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This is a chance to catch up on planning and administration, as the team are busy delivering during term-time. Horse Power! Day took place a few weeks ago down here on the farm and it was both successful and fantastic fun. Preparation for the event took place the week before with the fields having muck spread on them and the horses getting groomed until they shone.

Suffolk Show 27 & 28 May 2020...

The preparation was useful to both Ben and me as we learnt how to use the muck spreading machine a machine imported by Richard from an Amish community in Canada. It was amazing to see and is much more efficient than the old fashioned way of loading muck onto a tumbrel, forking it off onto the field then going back and spreading it out by hand. The machine is loaded with muck and then the forward motion of the horses initiates the table of the machine, pushing the muck towards the back where it is picked up by rotating blades and flung into an arc out onto the land.

We were very lucky and on the day itself we had fantastic weather. We had a pair muck spreading, a pair disking, a single horse harrowing, and 4 pairs of horses taking part in a ploughing match.

Shire Horses

I had never seen a ploughing match before so it was a new experience for me. The general idea always appeared to be simple- plough the straightest line and you win.

However, as I learnt throughout the day and have subsequently been informed on in much more detail, it is much more complex than it initially seems! The straightness of the furrow is vital- the first draw across the field is of the utmost importance, but you also have to consider depth, distance, working speed of the horses and how much soil you push over as your plough moves forward. The match on the farm was taken seriously, although there were teams competing that had done very little or no ploughing at all in a competitive field so the public were able to see all sorts of styles and techniques.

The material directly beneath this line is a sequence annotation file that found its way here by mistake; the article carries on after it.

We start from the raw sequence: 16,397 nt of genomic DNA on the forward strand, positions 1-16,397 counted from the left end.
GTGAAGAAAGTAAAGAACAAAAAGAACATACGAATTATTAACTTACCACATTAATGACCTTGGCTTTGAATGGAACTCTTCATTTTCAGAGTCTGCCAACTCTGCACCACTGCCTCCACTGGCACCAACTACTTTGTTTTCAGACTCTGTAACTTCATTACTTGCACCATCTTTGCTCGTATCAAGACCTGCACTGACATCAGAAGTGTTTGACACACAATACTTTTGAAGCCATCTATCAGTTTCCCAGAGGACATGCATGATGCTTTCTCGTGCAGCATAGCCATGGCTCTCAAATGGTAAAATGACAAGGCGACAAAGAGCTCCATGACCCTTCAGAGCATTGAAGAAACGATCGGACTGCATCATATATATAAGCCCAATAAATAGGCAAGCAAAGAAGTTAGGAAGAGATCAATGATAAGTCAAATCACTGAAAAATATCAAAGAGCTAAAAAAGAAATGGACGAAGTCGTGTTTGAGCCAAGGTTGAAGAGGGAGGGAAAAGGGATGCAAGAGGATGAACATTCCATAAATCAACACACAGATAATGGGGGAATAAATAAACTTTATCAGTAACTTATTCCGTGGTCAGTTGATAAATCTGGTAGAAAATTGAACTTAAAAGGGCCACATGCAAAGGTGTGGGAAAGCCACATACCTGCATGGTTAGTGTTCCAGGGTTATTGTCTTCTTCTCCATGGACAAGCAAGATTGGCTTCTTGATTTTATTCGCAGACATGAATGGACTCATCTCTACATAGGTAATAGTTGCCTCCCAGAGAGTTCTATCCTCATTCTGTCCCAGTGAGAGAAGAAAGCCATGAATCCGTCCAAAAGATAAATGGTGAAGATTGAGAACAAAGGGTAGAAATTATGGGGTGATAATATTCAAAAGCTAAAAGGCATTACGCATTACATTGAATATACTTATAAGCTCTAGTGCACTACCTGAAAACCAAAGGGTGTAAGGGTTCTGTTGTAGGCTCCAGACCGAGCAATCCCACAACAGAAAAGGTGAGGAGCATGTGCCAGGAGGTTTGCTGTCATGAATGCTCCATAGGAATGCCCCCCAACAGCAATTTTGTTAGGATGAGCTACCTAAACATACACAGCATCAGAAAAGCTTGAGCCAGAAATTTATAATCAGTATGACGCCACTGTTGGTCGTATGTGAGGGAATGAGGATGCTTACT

Not only did we have horses out working but 2 of our own horses were on show in their stables, a pair of Shires were put together in all of their show gear and became very much admired. We were also lucky enough to have the fire service come down and demonstrate how they rescue horses and livestock from ditches etc with their rubber horse named Randy. This was very interesting and informative to watch and learn about however it did cause a bit of a stir when they left the very realistic looking Randy hanging from the grab of our tractor and people thought it was alive! Ray Hubbard also joined us in the farmhouse and entertained people with live music and stories from his past.

On the top site we were visited by a previous trainee Alex who worked in the forge making horse shoes for our horses and we also ran themed art attacks for our visitors.

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Following up from my last blog explaining how we had been harvesting the rye, oats and barley down on the farm, I hoped you all liked it I thought that as my latest blog coincides with our potato harvest, I would explain a little further. The way we harvest the potatoes here at Gressenhall is through the use of a horse drawn Ransomes potato spinner.

The spinner we use is a later model dating from around the s. As you can see from the picture above, the spinner works by the bottom blade cutting into the ridged row of potatoes and then the spinning tines pushing the crop out to the side. As the blade digs into the row, the soil that is pushed up cushions the potatoes from being bruised and broken during the harvesting process. The spinner is powered by a land wheel connected to a gear box that then powers the spinner mechanism.

See gearbox picture below When using the machine the operator has control over the depth the blade cuts into the ridge and also the controls to engage the main driving gear. The harvested potato crop is then picked by hand and loaded into a vehicle. In our case we use Trojan in a tumble. Trojan and Tumble.

Workhorse that thinks it's a fox hunter | Suffolk Punch